Salzburger Land

Resident: Bertram Schaffenrath

Photographer Bernhard Müller in conversation with Bertram Schaffenrath, born in 1969 in Tyrol, living in Tamsweg since 1992, group inspector at the highway police station St. Michael in Lungau.

“We have everything here that you need for a good life”.


What was your career like and how did you come to Lungau?

My name is Schaffenrath Bertram, I was actually born in Tyrol and have lived in Lungau for 30 years. I have been in the police force for 32 years, I have been here on the autobahn for 25 years and I am a group inspector. We operate from the border between Carinthia and Salzburg and are responsible from the middle of the Katschberg tunnel to Hüttau just before the Reittunnel, but that does not mean that we turn around in the tunnel.

Has much changed on the highway in recent years?

Considerably more traffic. In the Corona era, it was very moderate, but now it’s already much more, including criminals, it’s all increasing a bit.


What brought you to Lungau?

It was love.


What do you appreciate about Lungau?

Actually, the central location in Austria. You don’t have far to go to Germany, you don’t have far to go to Vienna or to Tyrol, you’re immediately at the Mediterranean. I appreciate the nature, little industry. I appreciate that the people are still rather peaceful, everything is still quiet, more moderate. There are a lot of customs, you know a lot of people and you are not so anonymous. And I like the climate quite a bit, it’s very cold but also very dry in the winter. We have snow and it’s pleasant in the summer, you can sleep well at night. And basically you have everything you need for a good life here.

Are you yourself culturally active or involved in customs?

I’m not really, but I go to a concert now and then, I also have an annual ticket from the cultural association, there are church concerts in St. Leonhard and sometimes I go out to Salzburg to concerts in the Mozarteum. Modern art actually less, because, as far as that is concerned, it is not offered here either. But I am also an annual member of the cultural association in Tamsweg, which is a very active association, and there are a relatively large number of events in all possible directions throughout the year, from cinema to high-quality concerts, church concerts, cabaret, theater, all kinds of things. One must say for such a district as the Lungau very high-carat. Especially the church concerts in St. Leonhard, there they come from the Mozarteum or even the Vienna Philharmonic.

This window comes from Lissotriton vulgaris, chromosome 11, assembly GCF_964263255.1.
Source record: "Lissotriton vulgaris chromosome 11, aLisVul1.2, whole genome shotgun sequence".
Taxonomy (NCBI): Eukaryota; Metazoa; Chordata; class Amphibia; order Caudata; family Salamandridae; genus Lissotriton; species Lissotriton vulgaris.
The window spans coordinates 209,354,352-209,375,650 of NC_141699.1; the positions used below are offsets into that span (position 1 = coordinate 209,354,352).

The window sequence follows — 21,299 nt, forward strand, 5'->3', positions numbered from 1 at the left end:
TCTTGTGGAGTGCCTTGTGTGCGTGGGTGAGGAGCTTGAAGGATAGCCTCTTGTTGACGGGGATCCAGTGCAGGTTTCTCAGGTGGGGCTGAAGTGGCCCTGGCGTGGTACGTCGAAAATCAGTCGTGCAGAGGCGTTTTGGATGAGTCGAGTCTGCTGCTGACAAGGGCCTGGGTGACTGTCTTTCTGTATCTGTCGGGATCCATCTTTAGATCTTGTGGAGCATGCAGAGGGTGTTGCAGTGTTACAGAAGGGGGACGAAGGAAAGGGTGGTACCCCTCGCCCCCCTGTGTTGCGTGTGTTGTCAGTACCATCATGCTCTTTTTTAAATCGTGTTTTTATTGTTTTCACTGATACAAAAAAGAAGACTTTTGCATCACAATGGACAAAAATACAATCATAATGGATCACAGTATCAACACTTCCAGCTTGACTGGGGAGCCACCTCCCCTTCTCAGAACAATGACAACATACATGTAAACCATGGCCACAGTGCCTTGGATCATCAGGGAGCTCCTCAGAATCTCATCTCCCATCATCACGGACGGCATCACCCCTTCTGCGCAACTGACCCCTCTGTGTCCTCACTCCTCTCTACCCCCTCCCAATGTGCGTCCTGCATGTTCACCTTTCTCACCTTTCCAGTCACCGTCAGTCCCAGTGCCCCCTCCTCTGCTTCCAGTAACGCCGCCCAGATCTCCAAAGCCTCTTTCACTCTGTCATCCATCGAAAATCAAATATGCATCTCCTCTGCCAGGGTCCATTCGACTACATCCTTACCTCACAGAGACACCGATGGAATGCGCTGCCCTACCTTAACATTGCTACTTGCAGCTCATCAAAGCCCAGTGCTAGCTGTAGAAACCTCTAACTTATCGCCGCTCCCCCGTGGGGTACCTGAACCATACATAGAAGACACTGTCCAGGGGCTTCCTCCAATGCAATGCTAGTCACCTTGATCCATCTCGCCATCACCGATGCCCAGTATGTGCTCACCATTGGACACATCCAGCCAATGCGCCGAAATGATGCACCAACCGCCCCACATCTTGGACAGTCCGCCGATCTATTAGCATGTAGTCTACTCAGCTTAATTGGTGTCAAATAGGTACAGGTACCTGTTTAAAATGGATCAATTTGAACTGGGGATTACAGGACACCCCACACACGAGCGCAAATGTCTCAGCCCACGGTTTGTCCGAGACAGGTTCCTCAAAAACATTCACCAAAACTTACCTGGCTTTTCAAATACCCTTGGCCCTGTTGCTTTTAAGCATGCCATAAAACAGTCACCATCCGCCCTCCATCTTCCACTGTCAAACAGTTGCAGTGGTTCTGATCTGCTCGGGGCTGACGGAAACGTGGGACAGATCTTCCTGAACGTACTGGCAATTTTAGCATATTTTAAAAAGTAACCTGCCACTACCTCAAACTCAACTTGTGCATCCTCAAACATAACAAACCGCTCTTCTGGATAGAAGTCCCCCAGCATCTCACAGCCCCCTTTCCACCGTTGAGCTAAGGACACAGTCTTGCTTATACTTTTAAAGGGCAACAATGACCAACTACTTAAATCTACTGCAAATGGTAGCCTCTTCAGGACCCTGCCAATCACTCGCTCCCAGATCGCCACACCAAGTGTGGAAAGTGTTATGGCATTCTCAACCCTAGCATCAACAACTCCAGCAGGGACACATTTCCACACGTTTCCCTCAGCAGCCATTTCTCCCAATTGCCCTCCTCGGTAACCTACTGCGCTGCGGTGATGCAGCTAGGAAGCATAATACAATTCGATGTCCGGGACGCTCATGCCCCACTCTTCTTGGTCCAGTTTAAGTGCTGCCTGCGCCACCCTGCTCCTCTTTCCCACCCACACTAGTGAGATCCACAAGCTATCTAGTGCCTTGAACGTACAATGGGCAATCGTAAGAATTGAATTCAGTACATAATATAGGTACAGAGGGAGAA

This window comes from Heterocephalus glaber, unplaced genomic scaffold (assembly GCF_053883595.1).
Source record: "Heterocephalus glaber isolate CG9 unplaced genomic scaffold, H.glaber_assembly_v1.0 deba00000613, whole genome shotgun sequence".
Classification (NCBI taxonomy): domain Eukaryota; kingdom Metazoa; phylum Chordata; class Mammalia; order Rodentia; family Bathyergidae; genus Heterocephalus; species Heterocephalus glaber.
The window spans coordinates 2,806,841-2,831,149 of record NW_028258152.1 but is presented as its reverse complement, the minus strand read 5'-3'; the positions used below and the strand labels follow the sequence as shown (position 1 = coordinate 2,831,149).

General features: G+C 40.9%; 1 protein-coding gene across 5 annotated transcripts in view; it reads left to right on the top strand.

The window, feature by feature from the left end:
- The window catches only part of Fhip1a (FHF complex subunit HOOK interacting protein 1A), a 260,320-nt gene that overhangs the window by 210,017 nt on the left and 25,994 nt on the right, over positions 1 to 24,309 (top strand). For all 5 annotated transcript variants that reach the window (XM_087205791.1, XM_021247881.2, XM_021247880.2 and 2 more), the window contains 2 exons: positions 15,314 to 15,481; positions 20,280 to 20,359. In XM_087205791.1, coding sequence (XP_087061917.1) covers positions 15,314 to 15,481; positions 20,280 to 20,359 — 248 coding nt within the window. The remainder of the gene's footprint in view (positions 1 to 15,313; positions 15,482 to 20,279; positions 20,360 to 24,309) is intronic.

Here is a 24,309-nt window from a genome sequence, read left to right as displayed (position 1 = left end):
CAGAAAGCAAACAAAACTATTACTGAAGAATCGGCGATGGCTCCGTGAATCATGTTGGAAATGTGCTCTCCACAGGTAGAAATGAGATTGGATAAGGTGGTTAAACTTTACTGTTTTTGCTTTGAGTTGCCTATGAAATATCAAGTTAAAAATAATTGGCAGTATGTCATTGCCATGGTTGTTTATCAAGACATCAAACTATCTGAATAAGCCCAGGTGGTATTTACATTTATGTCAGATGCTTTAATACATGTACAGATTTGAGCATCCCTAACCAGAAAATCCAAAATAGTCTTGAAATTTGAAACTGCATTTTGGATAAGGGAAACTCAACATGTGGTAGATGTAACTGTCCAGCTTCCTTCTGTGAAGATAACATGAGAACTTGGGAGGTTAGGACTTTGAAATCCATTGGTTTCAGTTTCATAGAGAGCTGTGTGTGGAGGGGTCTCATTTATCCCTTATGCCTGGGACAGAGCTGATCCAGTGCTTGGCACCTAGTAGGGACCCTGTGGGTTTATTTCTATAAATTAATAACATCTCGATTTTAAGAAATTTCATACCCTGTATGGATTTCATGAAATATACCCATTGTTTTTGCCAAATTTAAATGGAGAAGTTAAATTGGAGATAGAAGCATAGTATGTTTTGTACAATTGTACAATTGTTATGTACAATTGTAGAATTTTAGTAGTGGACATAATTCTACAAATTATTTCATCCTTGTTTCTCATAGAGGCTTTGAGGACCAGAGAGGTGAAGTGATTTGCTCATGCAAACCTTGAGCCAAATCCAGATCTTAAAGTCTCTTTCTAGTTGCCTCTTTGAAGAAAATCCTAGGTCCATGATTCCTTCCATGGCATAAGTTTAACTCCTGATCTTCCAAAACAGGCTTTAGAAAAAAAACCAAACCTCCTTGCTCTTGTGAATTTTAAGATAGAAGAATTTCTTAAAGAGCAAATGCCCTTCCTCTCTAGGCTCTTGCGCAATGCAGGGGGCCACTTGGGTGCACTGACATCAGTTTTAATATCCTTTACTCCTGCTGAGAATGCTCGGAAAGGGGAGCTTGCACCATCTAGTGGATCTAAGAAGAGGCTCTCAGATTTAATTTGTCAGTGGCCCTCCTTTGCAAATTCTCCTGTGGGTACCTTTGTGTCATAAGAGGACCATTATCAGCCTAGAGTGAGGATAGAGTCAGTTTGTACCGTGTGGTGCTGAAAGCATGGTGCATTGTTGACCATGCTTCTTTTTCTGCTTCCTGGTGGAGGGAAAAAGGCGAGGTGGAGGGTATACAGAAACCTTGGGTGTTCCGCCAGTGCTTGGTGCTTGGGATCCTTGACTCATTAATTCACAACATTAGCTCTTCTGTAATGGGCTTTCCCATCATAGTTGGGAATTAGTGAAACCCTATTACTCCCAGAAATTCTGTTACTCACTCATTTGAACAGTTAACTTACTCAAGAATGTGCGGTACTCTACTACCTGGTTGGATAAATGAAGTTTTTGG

What would you like to change about the Lungau?

Oh, I don’t really feel anything negative here. I would wish that the population does not shrink, because we already have that here, it is a process that the population is declining. But I would wish that no heavy industry settles, that the Lungau remains as it is. The natural, I call it biosphere.


Why do you think people or young people leave the Lungau?

There are relatively many commuters in Lungau, because the number of jobs or the wage level is not excessive. Although my subjective opinion is that many young people do not work here, but build here, because the land prices are still different. The high land prices are the problem that is occurring elsewhere right now, that you can’t get anything in Salzburg, for example. In Lungau, there is a danger that many Dutch and many Germans will buy apartments here because they like it here, and that of course drives up the price level. That is certainly also a problem.

Do you have an experience that you associate with the Lungau in particular?

Well, what is quite interesting in the Lungau is that there are or have been some such originals, such as Valentin Pfeiffenberger, the priest from Thomatal, who rode into the church on a donkey at Pentecost and was also a quite interesting, down-to-earth person. Then there was the Federnbachtl, which was a kind of sandler, who lived in the forest and had clothes with nothing but feathers, he has already died.
I can still remember how I came here and knew no one at all. There’s the United to Tamsweg, which is a kind of brotherhood and my father-in-law said, you go to this brotherhood and I had no idea what that is, but of course I said I’ll do that. There is this carnival festival, you get a helmet on and a horse figure and then you have to perform certain dances in various inns and in Sters, which are private accommodations, and everywhere you have to drink a schnapps. And of course they are always looking for a newcomer and that was me. But that was interesting because I got to know so many people from Tamswege within a very short time and I still don’t forget how quickly that went through this association and it is something very special every year when you take part. I know many other areas, but actually I would not want to live anywhere else, I have a secure job, I like to ski, go hiking and biking, here is just ideal.